What is Socialism? 0

What is socialism?

Never mind dictionary definitions. Rather ask, what does a socialist state do?

It controls the resources of a nation and allocates them as it chooses.

More fully: In a socialist state, resources are controlled by an all-powerful central agency, the government, and distributed according to the arbitrary decision of the most powerful person or persons in that government.

Widely, “socialism” is thought of as a creed of equality, as is “communism”.  It is to achieve their high ideal of equality that socialists and communists favor the forced collection and allocation of resources.  If they achieve a kind of equality, it is only and always an equality of misery. For this they have many explanations and excuses, but no remedy.

The difference between socialism and communism is often said to be a difference of degree, or manner of enforcement. In common parlance, at least in the West, “socialism” refers to a similar but milder, less oppressive, system of collectivization.  West European states were happy to call themselves “socialist’, and saw the self-described “communist” states, chiefly the Soviet Union, as their enemies.

In the Soviet Union, however, “socialism” and “communism” were commonly used interchangeably, as synonyms. In Marxist theory, “communism” is an ideal that will be realized when the state – ie government – has “withered away”.  But withering away is not on the agenda of any existing socialist government, nor is likely to be.

In fact, most forms of collectivism can  justifiably be called “socialist”.  (An exception is Islam.) The collectivist idea is that the society, not the individual, is important, so the citizenry must be organized. The organization must be enforced, whether harshly or temperately.  Most self-described “socialist” states consider their rule not only temperate but positively beneficent, while they see “communist” states as cruel and oppressive.

But the word “socialism” cannot bear a connotation of beneficence. Nor does it always imply equality.

Remember that the Nazis were self-described socialists: national socialists. Nazi is the short name for the National Socialist German Workers’ Party.  And of course the Nazis saw themselves as beneficent – to those they counted as worthy of existence, the “Aryan” Germans. They had a tender care for their citizens. In the Third Reich official collections were taken up for the poor to keep them warm in winter (the annual “Winterhilfe” charity drive).  But nobody thinks of the Third Reich as a kindly state, or one that did humankind any good. And its rulers scorned the notion of equality, either between persons or between nations.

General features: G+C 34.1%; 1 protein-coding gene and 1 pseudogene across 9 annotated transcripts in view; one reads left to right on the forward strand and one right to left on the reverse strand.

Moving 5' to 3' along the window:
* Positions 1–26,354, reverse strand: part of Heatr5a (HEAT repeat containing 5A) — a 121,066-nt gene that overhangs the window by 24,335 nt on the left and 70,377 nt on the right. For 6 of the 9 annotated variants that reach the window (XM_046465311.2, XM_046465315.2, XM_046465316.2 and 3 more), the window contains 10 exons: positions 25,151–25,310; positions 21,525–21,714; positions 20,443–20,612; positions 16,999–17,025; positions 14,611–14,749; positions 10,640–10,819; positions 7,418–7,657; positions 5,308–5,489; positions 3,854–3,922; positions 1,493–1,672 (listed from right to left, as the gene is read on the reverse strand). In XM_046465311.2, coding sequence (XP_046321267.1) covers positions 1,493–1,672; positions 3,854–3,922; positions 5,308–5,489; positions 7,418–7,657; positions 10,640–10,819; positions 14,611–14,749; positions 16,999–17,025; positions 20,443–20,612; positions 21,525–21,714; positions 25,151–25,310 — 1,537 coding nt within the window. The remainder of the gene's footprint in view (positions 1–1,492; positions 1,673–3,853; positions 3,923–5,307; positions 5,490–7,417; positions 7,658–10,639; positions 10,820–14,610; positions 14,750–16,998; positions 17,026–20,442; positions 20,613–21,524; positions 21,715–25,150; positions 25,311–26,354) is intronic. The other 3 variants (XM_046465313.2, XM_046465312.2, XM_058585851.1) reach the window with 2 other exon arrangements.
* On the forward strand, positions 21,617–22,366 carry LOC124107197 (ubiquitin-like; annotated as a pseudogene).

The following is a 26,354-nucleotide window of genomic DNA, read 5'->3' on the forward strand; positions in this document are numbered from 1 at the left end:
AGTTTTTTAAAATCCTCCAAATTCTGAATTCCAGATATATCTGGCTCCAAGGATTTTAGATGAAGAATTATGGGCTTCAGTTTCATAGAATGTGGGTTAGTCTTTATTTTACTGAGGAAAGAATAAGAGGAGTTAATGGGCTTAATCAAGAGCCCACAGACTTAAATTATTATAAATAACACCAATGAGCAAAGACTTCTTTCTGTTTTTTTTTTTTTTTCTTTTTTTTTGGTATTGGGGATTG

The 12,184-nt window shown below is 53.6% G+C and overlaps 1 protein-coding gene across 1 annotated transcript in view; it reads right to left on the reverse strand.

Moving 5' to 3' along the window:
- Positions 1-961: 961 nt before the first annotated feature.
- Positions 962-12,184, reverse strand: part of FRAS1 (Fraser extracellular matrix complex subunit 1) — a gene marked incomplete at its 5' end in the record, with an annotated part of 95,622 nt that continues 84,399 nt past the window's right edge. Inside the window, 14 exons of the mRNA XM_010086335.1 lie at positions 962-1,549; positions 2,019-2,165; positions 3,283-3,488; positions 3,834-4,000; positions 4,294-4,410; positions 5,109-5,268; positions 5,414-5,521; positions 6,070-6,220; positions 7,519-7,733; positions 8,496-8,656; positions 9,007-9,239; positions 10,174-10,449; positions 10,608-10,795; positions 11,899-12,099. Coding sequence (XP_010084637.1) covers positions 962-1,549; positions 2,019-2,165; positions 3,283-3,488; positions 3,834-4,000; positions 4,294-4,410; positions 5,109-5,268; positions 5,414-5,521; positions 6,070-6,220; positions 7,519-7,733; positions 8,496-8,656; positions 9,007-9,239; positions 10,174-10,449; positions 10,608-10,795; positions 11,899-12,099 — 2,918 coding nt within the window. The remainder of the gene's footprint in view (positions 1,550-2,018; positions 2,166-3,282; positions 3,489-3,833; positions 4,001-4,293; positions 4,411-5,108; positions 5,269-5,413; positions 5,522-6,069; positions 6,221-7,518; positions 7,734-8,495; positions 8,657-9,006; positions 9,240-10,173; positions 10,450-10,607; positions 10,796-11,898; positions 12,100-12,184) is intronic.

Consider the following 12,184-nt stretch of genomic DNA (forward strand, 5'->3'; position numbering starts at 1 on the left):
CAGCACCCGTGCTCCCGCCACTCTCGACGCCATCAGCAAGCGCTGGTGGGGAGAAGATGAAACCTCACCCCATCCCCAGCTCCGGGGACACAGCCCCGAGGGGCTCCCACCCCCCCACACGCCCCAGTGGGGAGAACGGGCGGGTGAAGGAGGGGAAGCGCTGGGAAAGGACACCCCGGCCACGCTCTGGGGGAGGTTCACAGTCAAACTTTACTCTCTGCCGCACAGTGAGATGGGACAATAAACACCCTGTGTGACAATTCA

So one clear distinction that does exist among socialist states is that some are ideologically egalitarian – eg Soviet Russia, Maoist China, Castroite Cuba – and some are non-egalitarian – eg Nazi Germany.

The Soviet communists considered themselves international socialists – even when Stalin declared his policy to be for a time  “socialism in one country” (the one country being the USSR). The Marxist ideological vision was and remains a world government controlling the world’s resources – a vision now justified in the name of environmentalism.

The biggest political divide comes between collectivism and freedom. Or rather, since a totally free country does not exist, between those who hold collectivism as an ideal, and those who want every individual to be free.

While it is true that a totally free country is nowhere to be found, such a thing could exist. It would not be an anarchy, because freedom is a product of civil order, and  is only possible under the rule of law. Everyone’s freedom should be limited only by everyone else’s, but the protection of every individual, his person, property, and freedom, requires the rule of law.

The USA was as free as any country has ever been, more so than any other large nation. (Small areas have been freer, such as Hong Kong, which was legally under British rule and could rely on the protection of law, but was free of taxes and all the harm that ensues from taxation – such as regulation of trade, and welfare.)

Now Americans are losing their freedom rapidly, since they voted Democratic socialists into power in Congress, and a Marxist-trained “community organizer” to the presidency. He has packed fellow socialists into his administration. Some declare themselves to be “Maoists” or “communists”.  All of them are collectivists.

It will take a hard fight to recover the liberty that has been lost, but for those who want to be free, it’s a battle that must be won.


Jillian Becker    August 13, 2010

Posted under by Jillian Becker on Wednesday, May 31, 2017

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